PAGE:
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The Question

(Submitted December 14, 2011)

My question involves the theoretical basis for the existence of Dark Energy. My understanding is that dark energy is theorized because researchers using the Doppler effect believe the galaxies at the edge of the visible universe are accelerating away from us, when it was expected they would begin to slow. But I feel this is incorrect. These galaxies, being 13.5 to 14 billion light years away, would be showing red shift from 13.5 to 14 billion years out of date, and of course they would appear to be accelerating. We are seeing them as the existed shortly (within half a billion years) after the big bang, NOT as they really exist today, and therefore the entire basis for thew existence of 'dark energy' should be called into question. Unless the red shift is instantaneous?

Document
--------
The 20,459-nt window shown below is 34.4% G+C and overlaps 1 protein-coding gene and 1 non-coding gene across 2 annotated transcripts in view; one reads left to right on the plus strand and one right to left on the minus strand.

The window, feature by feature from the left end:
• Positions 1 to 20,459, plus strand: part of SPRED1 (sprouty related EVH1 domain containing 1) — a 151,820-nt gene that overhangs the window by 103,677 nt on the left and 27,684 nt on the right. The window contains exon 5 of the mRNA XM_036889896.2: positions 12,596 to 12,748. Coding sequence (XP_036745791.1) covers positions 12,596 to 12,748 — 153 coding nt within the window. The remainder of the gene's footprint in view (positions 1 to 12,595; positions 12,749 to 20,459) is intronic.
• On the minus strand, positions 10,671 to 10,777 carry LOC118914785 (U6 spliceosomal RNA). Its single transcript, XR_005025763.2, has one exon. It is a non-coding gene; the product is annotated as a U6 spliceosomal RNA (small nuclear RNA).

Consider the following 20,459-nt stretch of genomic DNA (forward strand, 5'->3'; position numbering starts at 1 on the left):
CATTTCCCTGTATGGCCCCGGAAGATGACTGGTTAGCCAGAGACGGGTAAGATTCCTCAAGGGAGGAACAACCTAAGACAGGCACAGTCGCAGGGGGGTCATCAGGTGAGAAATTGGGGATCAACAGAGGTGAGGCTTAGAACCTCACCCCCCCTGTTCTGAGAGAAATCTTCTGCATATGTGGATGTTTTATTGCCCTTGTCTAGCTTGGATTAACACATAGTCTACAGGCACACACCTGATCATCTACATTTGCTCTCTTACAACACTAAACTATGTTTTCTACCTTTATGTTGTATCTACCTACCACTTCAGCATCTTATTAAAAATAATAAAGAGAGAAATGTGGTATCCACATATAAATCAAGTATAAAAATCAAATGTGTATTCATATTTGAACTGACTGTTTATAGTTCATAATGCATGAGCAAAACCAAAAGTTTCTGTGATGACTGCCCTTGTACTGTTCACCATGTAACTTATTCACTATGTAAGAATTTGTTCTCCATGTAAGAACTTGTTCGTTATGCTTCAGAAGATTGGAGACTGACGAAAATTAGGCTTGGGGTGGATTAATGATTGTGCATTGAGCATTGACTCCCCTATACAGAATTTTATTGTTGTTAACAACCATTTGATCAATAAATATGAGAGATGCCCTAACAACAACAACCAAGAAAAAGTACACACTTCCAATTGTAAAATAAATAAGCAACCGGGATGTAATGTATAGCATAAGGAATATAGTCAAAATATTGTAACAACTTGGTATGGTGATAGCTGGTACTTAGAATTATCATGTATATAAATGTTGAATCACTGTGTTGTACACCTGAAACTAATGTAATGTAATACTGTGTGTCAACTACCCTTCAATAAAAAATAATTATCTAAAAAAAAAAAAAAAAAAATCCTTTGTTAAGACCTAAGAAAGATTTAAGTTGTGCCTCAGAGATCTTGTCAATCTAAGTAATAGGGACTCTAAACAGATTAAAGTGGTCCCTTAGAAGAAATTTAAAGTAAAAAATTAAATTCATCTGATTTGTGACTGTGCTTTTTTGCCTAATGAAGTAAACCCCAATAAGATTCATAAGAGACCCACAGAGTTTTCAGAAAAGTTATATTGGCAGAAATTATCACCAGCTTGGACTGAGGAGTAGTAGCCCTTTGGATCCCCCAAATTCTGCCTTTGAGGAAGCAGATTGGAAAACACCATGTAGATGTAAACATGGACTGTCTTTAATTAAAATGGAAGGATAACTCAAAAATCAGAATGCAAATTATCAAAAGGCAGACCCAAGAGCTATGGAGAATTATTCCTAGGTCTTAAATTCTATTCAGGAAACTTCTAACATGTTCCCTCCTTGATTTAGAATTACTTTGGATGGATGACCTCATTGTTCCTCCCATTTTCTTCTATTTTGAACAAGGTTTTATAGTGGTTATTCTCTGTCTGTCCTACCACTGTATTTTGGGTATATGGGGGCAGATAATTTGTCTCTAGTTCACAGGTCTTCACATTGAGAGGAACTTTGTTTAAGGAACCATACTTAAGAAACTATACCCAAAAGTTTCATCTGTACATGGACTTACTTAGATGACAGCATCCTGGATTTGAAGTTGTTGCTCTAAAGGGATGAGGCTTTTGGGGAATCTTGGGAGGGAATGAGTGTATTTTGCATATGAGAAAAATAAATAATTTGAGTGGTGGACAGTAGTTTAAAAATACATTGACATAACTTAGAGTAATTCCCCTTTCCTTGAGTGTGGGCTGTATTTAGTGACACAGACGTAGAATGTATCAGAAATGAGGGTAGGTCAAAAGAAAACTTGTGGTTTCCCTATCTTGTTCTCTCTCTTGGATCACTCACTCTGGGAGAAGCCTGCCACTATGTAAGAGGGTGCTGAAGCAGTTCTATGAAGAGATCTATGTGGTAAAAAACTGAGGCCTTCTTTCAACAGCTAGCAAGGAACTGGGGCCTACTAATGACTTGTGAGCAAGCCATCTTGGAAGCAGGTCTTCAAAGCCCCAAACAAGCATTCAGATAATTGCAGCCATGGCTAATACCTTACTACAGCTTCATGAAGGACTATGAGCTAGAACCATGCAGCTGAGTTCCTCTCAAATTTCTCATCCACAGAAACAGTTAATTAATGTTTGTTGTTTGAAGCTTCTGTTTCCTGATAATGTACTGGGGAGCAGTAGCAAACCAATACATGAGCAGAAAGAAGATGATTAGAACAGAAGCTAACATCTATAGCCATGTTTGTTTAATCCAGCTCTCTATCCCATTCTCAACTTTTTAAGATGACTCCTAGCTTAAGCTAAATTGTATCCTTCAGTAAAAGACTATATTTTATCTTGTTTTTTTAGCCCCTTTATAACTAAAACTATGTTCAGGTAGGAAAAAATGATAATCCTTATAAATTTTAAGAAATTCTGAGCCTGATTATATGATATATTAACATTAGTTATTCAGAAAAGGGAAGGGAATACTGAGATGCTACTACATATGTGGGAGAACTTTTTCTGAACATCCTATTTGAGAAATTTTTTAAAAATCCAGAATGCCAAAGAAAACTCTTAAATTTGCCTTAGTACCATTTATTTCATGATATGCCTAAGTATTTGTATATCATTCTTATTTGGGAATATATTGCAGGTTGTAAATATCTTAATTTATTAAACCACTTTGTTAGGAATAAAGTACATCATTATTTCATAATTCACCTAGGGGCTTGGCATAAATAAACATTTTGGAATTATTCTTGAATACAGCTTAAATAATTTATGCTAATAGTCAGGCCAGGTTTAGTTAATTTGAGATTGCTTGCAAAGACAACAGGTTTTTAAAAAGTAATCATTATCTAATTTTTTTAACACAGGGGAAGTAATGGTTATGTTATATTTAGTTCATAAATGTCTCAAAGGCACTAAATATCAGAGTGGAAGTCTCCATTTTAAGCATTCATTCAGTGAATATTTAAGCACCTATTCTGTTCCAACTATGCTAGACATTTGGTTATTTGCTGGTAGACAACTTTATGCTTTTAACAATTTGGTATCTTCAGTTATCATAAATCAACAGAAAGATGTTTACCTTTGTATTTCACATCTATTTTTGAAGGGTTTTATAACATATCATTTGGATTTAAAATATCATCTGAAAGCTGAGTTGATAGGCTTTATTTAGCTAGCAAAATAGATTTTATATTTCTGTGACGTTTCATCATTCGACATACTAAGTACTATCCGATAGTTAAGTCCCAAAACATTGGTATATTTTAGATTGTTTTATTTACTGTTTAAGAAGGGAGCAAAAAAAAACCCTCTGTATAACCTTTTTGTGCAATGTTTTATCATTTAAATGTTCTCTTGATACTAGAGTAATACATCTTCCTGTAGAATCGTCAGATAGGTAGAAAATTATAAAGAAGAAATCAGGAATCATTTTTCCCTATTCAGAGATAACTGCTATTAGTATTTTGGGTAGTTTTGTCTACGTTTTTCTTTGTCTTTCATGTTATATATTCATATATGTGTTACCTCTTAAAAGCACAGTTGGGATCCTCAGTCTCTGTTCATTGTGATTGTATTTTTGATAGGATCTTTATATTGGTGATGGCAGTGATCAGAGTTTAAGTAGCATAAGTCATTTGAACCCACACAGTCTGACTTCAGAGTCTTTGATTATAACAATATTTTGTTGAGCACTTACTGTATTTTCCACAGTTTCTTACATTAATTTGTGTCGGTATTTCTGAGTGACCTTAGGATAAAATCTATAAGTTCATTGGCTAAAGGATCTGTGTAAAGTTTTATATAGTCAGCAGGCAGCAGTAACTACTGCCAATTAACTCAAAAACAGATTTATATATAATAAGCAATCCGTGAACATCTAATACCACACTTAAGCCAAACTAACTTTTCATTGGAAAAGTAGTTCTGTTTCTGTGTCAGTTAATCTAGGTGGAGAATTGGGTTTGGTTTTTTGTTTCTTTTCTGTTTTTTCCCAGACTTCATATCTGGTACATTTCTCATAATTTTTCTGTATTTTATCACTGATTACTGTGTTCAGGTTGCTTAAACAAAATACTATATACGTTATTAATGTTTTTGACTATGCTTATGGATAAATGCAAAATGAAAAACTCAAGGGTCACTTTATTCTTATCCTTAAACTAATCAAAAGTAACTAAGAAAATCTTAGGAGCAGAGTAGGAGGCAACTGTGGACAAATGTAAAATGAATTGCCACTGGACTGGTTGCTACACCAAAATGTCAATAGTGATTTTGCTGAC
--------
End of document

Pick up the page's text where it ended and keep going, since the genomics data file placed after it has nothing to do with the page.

The Answer

You are correct that when we look at very distant objects, we are seeing light that left them a long time ago, so we are seeing them in the past so to speak. What we have is a velocity and a distance from that time. We can also look at somewhat closer objects, but still quite distant, and get a velocity and a distance of those objects (at a later time in universal terms). So we can construct a plot of distance and velocity, where distance is also related to time before present. We expect some slowing of the initial expansion due to gravitational attraction. The observed curve on that plot departs from the expected curve. In the first several billion years, the Universe slowed about as expected, but several billion years ago it apparently began to accelerate. So actually, it is galaxies that are relatively close to us (still billions of light years) that are moving away faster than expected.

Jay and Jeff
for Ask an Astrophysicist

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